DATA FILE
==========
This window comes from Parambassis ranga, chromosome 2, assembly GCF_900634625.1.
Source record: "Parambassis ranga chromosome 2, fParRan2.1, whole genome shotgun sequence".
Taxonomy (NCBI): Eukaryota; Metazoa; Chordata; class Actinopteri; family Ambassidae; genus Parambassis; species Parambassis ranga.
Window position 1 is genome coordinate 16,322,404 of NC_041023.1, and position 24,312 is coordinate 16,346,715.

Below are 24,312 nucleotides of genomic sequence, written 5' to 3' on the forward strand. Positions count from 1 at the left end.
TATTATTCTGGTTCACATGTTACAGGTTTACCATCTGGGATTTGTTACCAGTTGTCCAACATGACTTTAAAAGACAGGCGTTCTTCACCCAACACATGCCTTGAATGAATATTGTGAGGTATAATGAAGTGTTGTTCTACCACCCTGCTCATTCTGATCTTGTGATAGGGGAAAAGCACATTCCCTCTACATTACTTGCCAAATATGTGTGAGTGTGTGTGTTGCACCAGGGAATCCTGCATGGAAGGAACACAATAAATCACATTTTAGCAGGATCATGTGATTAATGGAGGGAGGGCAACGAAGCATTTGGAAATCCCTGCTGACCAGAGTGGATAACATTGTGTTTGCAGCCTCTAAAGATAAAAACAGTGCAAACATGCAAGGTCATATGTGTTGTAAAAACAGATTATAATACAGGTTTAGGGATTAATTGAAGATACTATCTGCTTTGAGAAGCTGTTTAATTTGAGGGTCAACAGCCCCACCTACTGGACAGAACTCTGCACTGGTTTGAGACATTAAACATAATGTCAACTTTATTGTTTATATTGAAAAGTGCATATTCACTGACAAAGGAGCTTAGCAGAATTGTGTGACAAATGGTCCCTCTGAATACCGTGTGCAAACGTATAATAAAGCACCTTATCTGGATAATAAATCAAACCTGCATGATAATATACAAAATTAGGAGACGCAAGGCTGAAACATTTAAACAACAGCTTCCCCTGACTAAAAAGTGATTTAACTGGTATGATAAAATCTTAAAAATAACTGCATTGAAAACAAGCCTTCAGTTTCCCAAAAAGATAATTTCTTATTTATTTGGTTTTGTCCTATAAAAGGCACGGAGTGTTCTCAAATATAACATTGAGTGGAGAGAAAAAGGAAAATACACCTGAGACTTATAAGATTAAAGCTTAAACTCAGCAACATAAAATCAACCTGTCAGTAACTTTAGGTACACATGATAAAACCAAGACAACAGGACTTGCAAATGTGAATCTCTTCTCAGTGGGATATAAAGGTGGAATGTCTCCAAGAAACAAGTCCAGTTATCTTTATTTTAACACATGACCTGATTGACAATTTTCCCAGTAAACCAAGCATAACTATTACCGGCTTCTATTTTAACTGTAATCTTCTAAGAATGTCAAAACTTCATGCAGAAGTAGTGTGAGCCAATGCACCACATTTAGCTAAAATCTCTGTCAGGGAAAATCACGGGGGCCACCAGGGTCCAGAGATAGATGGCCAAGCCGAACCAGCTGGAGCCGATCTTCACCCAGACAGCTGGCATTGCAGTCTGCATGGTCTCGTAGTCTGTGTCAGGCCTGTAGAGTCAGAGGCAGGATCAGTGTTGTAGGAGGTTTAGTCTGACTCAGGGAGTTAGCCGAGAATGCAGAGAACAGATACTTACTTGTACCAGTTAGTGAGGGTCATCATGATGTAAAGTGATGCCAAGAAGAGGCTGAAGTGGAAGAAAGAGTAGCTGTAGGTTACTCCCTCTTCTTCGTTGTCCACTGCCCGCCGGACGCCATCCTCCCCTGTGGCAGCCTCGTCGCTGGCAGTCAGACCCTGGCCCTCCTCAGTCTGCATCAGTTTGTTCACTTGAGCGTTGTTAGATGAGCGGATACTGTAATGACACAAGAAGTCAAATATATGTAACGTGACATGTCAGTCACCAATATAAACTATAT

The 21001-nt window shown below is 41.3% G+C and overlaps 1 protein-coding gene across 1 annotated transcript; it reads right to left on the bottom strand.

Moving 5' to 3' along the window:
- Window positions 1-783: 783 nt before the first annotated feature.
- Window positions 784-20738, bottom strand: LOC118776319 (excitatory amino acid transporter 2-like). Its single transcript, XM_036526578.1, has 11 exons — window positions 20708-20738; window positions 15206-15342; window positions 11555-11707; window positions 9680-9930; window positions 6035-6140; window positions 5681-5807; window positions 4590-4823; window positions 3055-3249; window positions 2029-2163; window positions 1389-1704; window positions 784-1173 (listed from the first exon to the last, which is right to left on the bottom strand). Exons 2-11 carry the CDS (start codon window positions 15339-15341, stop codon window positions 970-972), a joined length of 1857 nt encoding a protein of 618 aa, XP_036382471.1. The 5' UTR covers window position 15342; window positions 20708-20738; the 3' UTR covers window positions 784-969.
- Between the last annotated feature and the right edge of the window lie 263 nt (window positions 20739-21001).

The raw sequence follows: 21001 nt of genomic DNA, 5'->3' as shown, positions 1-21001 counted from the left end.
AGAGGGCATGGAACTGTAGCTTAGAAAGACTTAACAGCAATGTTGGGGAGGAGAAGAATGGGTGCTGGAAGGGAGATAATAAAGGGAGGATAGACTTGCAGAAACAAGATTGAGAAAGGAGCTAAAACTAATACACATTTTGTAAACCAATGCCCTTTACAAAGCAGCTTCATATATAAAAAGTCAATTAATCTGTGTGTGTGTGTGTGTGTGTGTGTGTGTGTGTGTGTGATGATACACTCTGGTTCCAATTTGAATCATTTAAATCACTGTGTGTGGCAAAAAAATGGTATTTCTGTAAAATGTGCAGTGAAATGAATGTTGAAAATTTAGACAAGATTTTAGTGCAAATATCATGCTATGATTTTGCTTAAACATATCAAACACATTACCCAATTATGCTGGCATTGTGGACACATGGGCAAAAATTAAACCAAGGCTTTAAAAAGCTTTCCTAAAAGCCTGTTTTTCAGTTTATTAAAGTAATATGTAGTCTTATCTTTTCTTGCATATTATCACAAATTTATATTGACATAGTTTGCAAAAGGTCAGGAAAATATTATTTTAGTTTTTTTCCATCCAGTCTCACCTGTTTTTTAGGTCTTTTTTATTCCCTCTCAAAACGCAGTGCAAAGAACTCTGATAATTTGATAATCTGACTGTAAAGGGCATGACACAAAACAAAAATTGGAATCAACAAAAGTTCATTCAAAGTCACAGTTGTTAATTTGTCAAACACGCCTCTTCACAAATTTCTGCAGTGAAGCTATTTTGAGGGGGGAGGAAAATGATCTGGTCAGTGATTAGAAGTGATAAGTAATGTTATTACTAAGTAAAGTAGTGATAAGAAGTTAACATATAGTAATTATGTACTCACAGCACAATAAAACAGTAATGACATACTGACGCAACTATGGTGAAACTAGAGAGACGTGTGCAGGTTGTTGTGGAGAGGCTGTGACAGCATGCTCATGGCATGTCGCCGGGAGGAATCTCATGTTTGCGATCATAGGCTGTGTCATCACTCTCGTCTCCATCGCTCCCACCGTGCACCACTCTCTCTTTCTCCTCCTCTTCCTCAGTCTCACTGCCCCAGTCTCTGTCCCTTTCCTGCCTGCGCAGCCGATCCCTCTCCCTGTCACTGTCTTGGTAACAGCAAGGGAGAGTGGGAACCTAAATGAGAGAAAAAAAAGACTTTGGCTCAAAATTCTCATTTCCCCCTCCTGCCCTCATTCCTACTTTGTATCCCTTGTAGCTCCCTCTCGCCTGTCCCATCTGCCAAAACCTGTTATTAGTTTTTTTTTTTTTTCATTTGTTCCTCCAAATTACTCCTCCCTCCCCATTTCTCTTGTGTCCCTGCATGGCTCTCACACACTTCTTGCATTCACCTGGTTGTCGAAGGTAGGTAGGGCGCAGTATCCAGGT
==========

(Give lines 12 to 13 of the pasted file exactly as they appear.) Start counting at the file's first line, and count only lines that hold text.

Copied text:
The raw sequence follows: 21001 nt of genomic DNA, 5'->3' as shown, positions 1-21001 counted from the left end.
AGAGGGCATGGAACTGTAGCTTAGAAAGACTTAACAGCAATGTTGGGGAGGAGAAGAATGGGTGCTGGAAGGGAGATAATAAAGGGAGGATAGACTTGCAGAAACAAGATTGAGAAAGGAGCTAAAACTAATACACATTTTGTAAACCAATGCCCTTTACAAAGCAGCTTCATATATAAAAAGTCAATTAATCTGTGTGTGTGTGTGTGTGTGTGTGTGTGTGTGTGTGTGATGATACACTCTGGTTCCAATTTGAATCATTTAAATCACTGTGTGTGGCAAAAAAATGGTATTTCTGTAAAATGTGCAGTGAAATGAATGTTGAAAATTTAGACAAGATTTTAGTGCAAATATCATGCTATGATTTTGCTTAAACATATCAAACACATTACCCAATTATGCTGGCATTGTGGACACATGGGCAAAAATTAAACCAAGGCTTTAAAAAGCTTTCCTAAAAGCCTGTTTTTCAGTTTATTAAAGTAATATGTAGTCTTATCTTTTCTTGCATATTATCACAAATTTATATTGACATAGTTTGCAAAAGGTCAGGAAAATATTATTTTAGTTTTTTTCCATCCAGTCTCACCTGTTTTTTAGGTCTTTTTTATTCCCTCTCAAAACGCAGTGCAAAGAACTCTGATAATTTGATAATCTGACTGTAAAGGGCATGACACAAAACAAAAATTGGAATCAACAAAAGTTCATTCAAAGTCACAGTTGTTAATTTGTCAAACACGCCTCTTCACAAATTTCTGCAGTGAAGCTATTTTGAGGGGGGAGGAAAATGATCTGGTCAGTGATTAGAAGTGATAAGTAATGTTATTACTAAGTAAAGTAGTGATAAGAAGTTAACATATAGTAATTATGTACTCACAGCACAATAAAACAGTAATGACATACTGACGCAACTATGGTGAAACTAGAGAGACGTGTGCAGGTTGTTGTGGAGAGGCTGTGACAGCATGCTCATGGCATGTCGCCGGGAGGAATCTCATGTTTGCGATCATAGGCTGTGTCATCACTCTCGTCTCCATCGCTCCCACCGTGCACCACTCTCTCTTTCTCCTCCTCTTCCTCAGTCTCACTGCCCCAGTCTCTGTCCCTTTCCTGCCTGCGCAGCCGATCCCTCTCCCTGTCACTGTCTTGGTAACAGCAAGGGAGAGTGGGAACCTAAATGAGAGAAAAAAAAGACTTTGGCTCAAAATTCTCATTTCCCCCTCCTGCCCTCATTCCTACTTTGTATCCCTTGTAGCTCCCTCTCGCCTGTCCCATCTGCCAAAACCTGTTATTAGTTTTTTTTTTTTTTCATTTGTTCCTCCAAATTACTCCTCCCTCCCCATTTCTCTTGTGTCCCTGCATGGCTCTCACACACTTCTTGCATTCACCTGGTTGTCGAAGGTAGGTAGGGCGCAGTATCCAGGT